On February 6, 2009, a court case with its roots in the Cold War nuclear-arms race drew to a close at the High Court in London. During the trial participants in the United Kingdom's nuclear weapons testing program, or surviving dependents, argued that their health (and in some cases the health of their offspring) had been damaged as a result of exposure to radiation. Mr. Justice Foskett, the presiding judge, is due to give his ruling later this Spring.
The trial marks another chapter in a long saga that has refused to fade away. The U.K. nuclear-test veterans have sought answers before but encountered denials from successive British governments that any personnel were exposed to harmful radiation. Now the Ministry of Defence argues that under U.K. law the veterans should have brought their case within three years of knowing that they had been harmed by radiation exposure. The veterans argue that they did not know they had been injured by radiation or could not prove it until recently and as such the three year limit has not been exceeded. The most recent trial has sought to settle this limitation argument. The ruling will therefore decide whether or not the veterans can proceed to a full trial.
Such a historical health legacy is not confined to veterans from the U.K. But among the several western democracies that were involved in the testing of nuclear weapons—not only the U.K., but also Canada, France, and the United States—all but the U.K. appear to have eventually forgone the legal avenue of defense against claims for compensation, to propose schemes that recognize a link between participation in nuclear weapons tests and adverse health effects such as cancer. The case thus exposes differences in the ways governments approach the concerns of veterans whose injuries may not be immediately obvious or where causation is difficult to prove. In doing so it raises a moral dilemma: To what extent do governments have an ethical duty to pursue a proactive and presumptive approach to compensation in cases of extraordinary historical circumstance, or should such moral inclinations lay subservient to the letter of the law?
The Cold War saw a massive drive to develop nuclear weapons which required extensive testing, including open air or atmospheric detonations. Between 1952 and 1958 the U.K. conducted 21 large-scale nuclear tests inland and off the coast of Australia, and at Christmas Island in the South Pacific. An estimated 25,000 U.K. and Commonwealth troops (including Australians, Canadians, Fijians, and New Zealanders) participated, many of whom were young, conscripted servicemen completing their obligatory national service. After 1958 (and the U.S. decision to resume cooperation with the U.K. in the form of the 1958 bilateral Mutual Defense Agreement) independent operations on such a scale were not to be repeated (although further minor trials continued into the early 1960s along with a number of clean-up operations to remove residual radioactive material and associated waste and debris).
For its part the U.S. conducted over 1,000 nuclear tests and the two live detonations at Hiroshima and Nagasaki between 1945 and 1992. The majority of the detonations were conducted at a test site in Nevada, with other locations including New Mexico and Christmas Island. Canadian scientists had been in collaboration with the U.K. and U.S. since the 1943 Quebec Agreement. In the post-war period Canadian service personnel also participated in the test programs of the U.S. and U.K. France was a relative latecomer to the club, beginning trials in 1960, and going on to conduct around 200 tests in the Algerian Sahara and French Polynesia in a program lasting until 1996.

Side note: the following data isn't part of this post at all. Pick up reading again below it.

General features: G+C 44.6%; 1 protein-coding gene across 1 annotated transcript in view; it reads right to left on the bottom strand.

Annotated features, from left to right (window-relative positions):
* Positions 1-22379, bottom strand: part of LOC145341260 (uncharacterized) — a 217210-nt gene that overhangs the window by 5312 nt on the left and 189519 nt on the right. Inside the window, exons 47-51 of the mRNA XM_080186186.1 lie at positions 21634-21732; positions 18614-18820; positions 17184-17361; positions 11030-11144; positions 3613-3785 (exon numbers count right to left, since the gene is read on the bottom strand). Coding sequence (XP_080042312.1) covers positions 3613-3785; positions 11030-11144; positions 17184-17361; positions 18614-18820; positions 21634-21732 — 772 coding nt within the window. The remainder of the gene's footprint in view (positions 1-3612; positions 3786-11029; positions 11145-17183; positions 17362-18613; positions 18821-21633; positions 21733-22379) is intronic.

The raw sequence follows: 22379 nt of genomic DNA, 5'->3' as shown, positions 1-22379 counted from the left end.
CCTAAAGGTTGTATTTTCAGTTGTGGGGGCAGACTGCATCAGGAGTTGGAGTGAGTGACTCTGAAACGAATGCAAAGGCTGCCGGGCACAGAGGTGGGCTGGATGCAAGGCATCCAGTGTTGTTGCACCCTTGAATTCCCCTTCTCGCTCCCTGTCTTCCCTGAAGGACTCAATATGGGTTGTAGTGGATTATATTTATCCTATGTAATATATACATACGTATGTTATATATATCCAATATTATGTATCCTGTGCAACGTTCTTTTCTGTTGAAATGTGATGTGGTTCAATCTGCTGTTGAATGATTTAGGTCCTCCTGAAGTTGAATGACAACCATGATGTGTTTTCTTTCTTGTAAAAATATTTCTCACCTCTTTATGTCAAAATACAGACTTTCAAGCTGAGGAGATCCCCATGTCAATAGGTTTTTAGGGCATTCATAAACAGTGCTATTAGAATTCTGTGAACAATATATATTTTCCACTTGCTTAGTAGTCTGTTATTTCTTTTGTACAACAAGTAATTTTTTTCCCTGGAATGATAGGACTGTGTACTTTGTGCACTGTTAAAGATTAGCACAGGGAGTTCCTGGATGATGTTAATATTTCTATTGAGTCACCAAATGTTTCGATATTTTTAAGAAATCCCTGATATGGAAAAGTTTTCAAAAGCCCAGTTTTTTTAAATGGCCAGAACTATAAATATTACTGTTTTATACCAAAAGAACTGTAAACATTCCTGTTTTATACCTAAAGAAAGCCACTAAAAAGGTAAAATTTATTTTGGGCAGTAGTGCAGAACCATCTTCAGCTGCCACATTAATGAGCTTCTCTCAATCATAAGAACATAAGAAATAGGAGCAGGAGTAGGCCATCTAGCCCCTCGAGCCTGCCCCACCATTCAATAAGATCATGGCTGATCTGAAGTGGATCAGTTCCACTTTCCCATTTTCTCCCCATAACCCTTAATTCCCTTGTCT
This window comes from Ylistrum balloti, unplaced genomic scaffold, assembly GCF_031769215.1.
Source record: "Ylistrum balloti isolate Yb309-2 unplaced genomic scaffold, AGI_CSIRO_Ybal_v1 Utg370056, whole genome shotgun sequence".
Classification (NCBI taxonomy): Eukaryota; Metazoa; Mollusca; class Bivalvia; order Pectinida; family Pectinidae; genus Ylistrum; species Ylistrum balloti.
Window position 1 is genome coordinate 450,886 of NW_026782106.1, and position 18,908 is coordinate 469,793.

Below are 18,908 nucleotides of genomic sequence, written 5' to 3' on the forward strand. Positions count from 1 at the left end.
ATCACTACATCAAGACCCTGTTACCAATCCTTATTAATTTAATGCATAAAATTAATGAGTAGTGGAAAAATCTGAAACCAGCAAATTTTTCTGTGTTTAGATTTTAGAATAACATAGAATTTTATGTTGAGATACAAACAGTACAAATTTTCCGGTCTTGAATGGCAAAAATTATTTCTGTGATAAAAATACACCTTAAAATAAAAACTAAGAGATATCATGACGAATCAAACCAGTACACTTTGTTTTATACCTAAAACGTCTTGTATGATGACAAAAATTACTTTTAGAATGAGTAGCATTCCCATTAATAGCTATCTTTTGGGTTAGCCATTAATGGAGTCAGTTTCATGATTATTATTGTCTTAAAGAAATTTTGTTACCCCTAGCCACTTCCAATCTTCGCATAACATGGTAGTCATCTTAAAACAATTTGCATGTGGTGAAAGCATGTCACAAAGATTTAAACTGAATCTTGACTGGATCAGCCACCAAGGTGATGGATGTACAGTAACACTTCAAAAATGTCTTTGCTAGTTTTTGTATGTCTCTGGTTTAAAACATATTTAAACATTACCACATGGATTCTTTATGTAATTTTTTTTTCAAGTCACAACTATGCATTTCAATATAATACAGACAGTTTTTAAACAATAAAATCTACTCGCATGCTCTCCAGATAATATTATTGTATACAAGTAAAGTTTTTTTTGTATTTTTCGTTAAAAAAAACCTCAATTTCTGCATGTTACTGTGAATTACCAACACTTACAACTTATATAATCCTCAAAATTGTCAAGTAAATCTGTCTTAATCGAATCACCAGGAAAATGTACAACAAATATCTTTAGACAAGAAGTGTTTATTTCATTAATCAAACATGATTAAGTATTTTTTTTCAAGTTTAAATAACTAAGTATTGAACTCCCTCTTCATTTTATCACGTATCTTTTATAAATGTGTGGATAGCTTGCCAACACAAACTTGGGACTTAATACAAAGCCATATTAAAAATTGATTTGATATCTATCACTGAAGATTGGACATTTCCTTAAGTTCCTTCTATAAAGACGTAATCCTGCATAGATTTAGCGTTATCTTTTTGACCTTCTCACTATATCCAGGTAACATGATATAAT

The nuclear weapon development programs of western allies were conducted against the backdrop of the Cold War and the struggle against communism, a foe that was developing its own nuclear deterrent (the Soviet Union conducted its first successful detonation in 1949 and China in 1964). Although the western democracies were ultimately successful in winning the Cold War ideological struggle, in part through the perceived security afforded by nuclear weapons, the battle over the health legacy of the tests did not dissipate with the crumbling of the Berlin Wall or the dissolution of the Soviet Union. Instead, the arguments concerning the hazards to the health of participants have continued to fester through the late 20th and into the early 21st century.
Until the Partial Test Ban Treaty of 1963 (the principal state authors of which were the Soviet Union, the U.K., and the U.S.; France did not sign) which prohibited the testing of nuclear devices in the atmosphere, outer space and underwater, but not underground, atmospheric testing of nuclear devices posed a significant hazard to health. Radioactive fallout from detonations was carried worldwide. High profile examples of accidental exposure occurred, such as the 1954 Castle Bravo incident during which a group of Japanese fishermen and the inhabitants of the Marshall Islands received high radiation doses during a U.S. test. However, it has been the lower-level doses to bystanders and participants of the weapons-testing programs that continue to be the subject of contention.
During the recent court trial in London, U.K. veterans claimed that they were exposed to radiation, particularly through ingesting or inhaling radioactive substances. The veterans contend that, among other things, they received scant training, were provided with inadequate protective and monitoring equipment, ate contaminated fish, and swam in radioactive water. Other participants received deliberate doses of radiation for scientific purposes. For example, sampling aircraft were flown through atomic mushroom clouds to collect samples and a ship, HMS Diana, was deliberately exposed to fallout to test decontamination equipment.
The scientists were pushing new boundaries in a race against the clock. The U.K., fearful of a total ban on testing before it had developed a hydrogen bomb, pushed to re-establish the cooperation with the U.S. that had been halted by the 1946 Atomic Energy Act (McMahon Act). By producing its own megaton range bomb during the various Grapple tests of 1957-58 the U.K. did succeed. However, British veterans argue that this rush to produce the biggest bang possible, often on a shoe-string budget, meant that chances were taken with their safety.
Other factors too were said to have increased the chances of exposure. The height of the blast impacted upon the level of fallout produced and its distribution; a blast which touched the surface would suck up material that would then fall back to earth. During this process the weather introduced a further variable into the equation of where and how much radioactive material would be deposited.